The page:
In a press statement, Hall commented, "It is an enormous pleasure to be producing work of variety and quality over the next year and is indicative of a theatre that continues to go from strength to strength. Hampstead Theatre is now producing more work across its two spaces than ever before, selling more tickets and operating more efficiently. With Richard Eyre, Nicholas Wright, Katie Mitchell, Simon Stephens, Roger Michell and Richard Nelson amongst the artists joining us for our next major season of work, the theatre is looking forward to a very exciting phase in its history as one of the key new writing houses in the UK theatre landscape."
The season launches with the world premiere of Steve Thompson's No Naughty Bits, beginning performances Sept. 8 prior to an official opening Sept. 13, for a run through Oct. 15. Hall directs the play, which is described in press materials as a "witty and bold re-imagining based on a real-life event." As a series of Monty Python airs on American Network television for the first time, it emerges that all the naughty bits have been cut. Terry Gilliam and Michael Palin take on the networks and the American courts, as they try to explain English humor and keep the rude bits in. Thompson's previous plays include Whipping It Up (which transferred from the Bush to the New Ambassadors).
It will be followed by the world premiere of Nicholas Wright's The Last of the Duchess, beginning performances Oct. 20 prior to an official opening Oct. 26, for a run through Nov. 26. It is directed by Richard Eyre, renewing a partnership that previously yielded Vincent in Brixton (first at the National, then in the West End and subsequently on Broadway) and The Reporter (also at the National). The play is based on the book by Caroline Blackwood, a biographical portrait of Wallis Simpson, Duchess of Windsor, and is set in an upstairs bedroom in a mansion near Versailles where she lies near the end of her life. The play's subject was soon eclipsed by the formidable attorney Maitre Suzanne Blum. Is this eccentric and energetic French presence determined to protect the Duchess – or perhaps hide unscrupulous manipulation of her money and fame?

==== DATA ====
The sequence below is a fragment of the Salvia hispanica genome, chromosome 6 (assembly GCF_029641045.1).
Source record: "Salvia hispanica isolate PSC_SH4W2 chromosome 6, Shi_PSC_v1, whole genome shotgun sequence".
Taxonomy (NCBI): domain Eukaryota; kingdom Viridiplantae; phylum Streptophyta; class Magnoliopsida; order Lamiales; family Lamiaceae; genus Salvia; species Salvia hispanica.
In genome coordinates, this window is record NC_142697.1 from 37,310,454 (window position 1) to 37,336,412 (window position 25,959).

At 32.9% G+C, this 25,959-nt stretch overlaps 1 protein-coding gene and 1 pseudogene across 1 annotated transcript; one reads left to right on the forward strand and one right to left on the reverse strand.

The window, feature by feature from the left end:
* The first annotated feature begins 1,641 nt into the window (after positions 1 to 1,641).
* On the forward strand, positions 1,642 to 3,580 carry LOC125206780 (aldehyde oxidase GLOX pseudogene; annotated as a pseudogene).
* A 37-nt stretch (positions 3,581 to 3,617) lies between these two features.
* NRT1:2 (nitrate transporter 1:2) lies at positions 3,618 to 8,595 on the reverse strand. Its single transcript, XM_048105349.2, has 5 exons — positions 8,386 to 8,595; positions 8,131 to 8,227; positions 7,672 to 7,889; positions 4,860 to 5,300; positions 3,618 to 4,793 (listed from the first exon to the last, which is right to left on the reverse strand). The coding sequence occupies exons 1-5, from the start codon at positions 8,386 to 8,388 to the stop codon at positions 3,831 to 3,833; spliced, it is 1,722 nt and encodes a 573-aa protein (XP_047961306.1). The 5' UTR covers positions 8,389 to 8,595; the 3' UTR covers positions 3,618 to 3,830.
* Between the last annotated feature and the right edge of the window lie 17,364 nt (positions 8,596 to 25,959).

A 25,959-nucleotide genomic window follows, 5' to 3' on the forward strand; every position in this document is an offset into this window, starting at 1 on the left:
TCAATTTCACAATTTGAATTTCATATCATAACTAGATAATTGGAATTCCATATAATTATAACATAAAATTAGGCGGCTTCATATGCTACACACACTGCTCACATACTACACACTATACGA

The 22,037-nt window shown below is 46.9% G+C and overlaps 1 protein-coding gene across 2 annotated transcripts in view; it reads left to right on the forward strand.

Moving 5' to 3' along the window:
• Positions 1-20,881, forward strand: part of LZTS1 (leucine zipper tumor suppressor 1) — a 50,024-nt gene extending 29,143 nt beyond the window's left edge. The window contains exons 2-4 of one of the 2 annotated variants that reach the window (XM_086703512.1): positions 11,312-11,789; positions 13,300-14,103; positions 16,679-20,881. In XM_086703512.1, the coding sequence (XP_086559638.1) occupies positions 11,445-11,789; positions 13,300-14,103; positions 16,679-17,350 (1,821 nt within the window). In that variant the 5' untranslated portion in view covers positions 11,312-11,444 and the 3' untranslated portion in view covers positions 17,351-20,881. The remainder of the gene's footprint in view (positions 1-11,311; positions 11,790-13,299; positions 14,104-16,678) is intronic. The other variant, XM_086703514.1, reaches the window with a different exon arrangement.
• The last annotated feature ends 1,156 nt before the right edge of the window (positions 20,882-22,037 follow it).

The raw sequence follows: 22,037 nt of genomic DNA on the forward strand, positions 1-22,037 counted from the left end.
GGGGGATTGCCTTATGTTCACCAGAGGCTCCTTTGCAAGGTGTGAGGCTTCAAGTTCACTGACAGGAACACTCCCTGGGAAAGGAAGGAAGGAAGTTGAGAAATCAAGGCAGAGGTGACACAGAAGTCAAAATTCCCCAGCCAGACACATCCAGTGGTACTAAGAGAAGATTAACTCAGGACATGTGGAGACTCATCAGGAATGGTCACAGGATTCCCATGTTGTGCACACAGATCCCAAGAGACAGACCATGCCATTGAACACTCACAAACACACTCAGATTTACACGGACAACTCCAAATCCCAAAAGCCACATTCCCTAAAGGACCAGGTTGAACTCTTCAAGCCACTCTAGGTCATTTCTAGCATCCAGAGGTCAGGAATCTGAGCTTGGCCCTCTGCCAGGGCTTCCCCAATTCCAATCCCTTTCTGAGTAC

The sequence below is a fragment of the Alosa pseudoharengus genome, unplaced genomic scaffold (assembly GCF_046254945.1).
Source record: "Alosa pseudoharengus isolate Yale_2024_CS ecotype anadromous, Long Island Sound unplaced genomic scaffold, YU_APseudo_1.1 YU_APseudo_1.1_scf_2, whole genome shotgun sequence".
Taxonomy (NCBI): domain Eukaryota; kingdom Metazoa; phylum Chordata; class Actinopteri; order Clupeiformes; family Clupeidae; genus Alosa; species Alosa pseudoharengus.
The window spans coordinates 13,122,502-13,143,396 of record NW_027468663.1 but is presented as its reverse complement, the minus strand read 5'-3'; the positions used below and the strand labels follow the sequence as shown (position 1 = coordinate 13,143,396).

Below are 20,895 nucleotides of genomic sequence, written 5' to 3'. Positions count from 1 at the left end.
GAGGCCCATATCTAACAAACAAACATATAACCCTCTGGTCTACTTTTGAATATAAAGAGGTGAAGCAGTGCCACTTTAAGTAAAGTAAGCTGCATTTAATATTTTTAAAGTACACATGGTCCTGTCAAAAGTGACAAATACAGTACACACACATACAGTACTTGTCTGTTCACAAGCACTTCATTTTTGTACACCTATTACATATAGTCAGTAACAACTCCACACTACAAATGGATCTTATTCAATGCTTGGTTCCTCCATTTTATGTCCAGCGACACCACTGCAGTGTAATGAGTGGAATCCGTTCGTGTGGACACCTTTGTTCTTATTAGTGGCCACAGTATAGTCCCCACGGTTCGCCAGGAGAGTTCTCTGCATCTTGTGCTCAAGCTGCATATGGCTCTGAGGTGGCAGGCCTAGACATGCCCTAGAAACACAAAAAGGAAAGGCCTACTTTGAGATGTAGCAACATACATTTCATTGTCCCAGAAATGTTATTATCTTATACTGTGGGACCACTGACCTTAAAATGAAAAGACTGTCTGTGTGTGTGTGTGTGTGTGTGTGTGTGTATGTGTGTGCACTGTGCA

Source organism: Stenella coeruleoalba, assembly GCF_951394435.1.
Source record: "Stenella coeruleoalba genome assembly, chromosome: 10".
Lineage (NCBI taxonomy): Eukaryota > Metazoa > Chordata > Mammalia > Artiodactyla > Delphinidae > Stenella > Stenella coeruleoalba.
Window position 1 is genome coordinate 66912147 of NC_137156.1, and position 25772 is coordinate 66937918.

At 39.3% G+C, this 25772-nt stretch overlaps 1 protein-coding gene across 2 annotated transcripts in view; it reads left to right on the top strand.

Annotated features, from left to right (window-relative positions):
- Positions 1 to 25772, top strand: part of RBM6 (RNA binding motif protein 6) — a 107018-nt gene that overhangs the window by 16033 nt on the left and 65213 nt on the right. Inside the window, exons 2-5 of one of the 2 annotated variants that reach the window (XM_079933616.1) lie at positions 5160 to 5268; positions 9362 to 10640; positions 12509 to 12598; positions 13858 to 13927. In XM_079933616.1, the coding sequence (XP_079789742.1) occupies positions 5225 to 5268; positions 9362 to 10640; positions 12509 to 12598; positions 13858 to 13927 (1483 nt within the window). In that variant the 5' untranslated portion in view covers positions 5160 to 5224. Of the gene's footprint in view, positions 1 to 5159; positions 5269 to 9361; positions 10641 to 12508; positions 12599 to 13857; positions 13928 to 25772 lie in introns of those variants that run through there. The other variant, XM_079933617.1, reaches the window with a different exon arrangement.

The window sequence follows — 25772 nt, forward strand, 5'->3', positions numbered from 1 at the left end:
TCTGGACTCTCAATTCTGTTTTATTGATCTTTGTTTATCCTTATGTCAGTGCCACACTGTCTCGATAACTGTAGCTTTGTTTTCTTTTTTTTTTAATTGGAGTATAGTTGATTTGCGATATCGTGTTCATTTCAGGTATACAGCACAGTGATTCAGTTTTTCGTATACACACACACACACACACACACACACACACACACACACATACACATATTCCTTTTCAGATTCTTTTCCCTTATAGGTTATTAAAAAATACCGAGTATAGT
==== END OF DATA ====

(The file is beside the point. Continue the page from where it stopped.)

Melly Still's production of Beasts and Beauties, seen at Hampstead last Christmas, then returns, to begin performances Dec. 1 prior to an official opening Dec. 6, for a run through Jan. 7, 2012. Dramatized by Still and Tim Supple from Carol Ann Duffy's stories, it is described as suitable for audiences aged eight and over.
The New Year then begins with the U.K. premiere of Simon Stephens' The Trial of Ubu, beginning performances Jan. 18 prior to an official opening Jan. 24, for a run through Feb. 18. Katie Mitchell directs the play which explores the central legitimacy and effectiveness of international law. How does a Civilised Society deal with the perpetrators of unspeakable crime? Wherein lies the legitimacy of any internationally convened tribunal? Ubu, the gross and amoral megalomaniac from Jarry's Ubu Roi, finds himself before a U.N. constituted International Tribunal charged with serious violations of international humanitarian law. Finally, Richard Nelson's Farewell to the Theatre receives its world premiere, beginning performances March 1, prior to an official opening March 7, for a season through April 7. Directed by Roger Michell, it revolves around Harley Granville-Barker, a man widely regarded to have laid the foundations of modern British theatre. Famed for his Shakespeare productions, he also wrote and produced ground-breaking new plays in the early twentieth century. He lectured at Cambridge, Oxford, Yale and Harvard. Farewell to the Theatre finds him embittered and world-weary in Massachusetts in 1916, with war raging in Europe, having fallen in with a group of British expatriates endeavouring to find their way in an academic, theatre obsessed community.
To book tickets, contact the box office on 020 7722 9301, or visit www.hampsteadtheatre.com.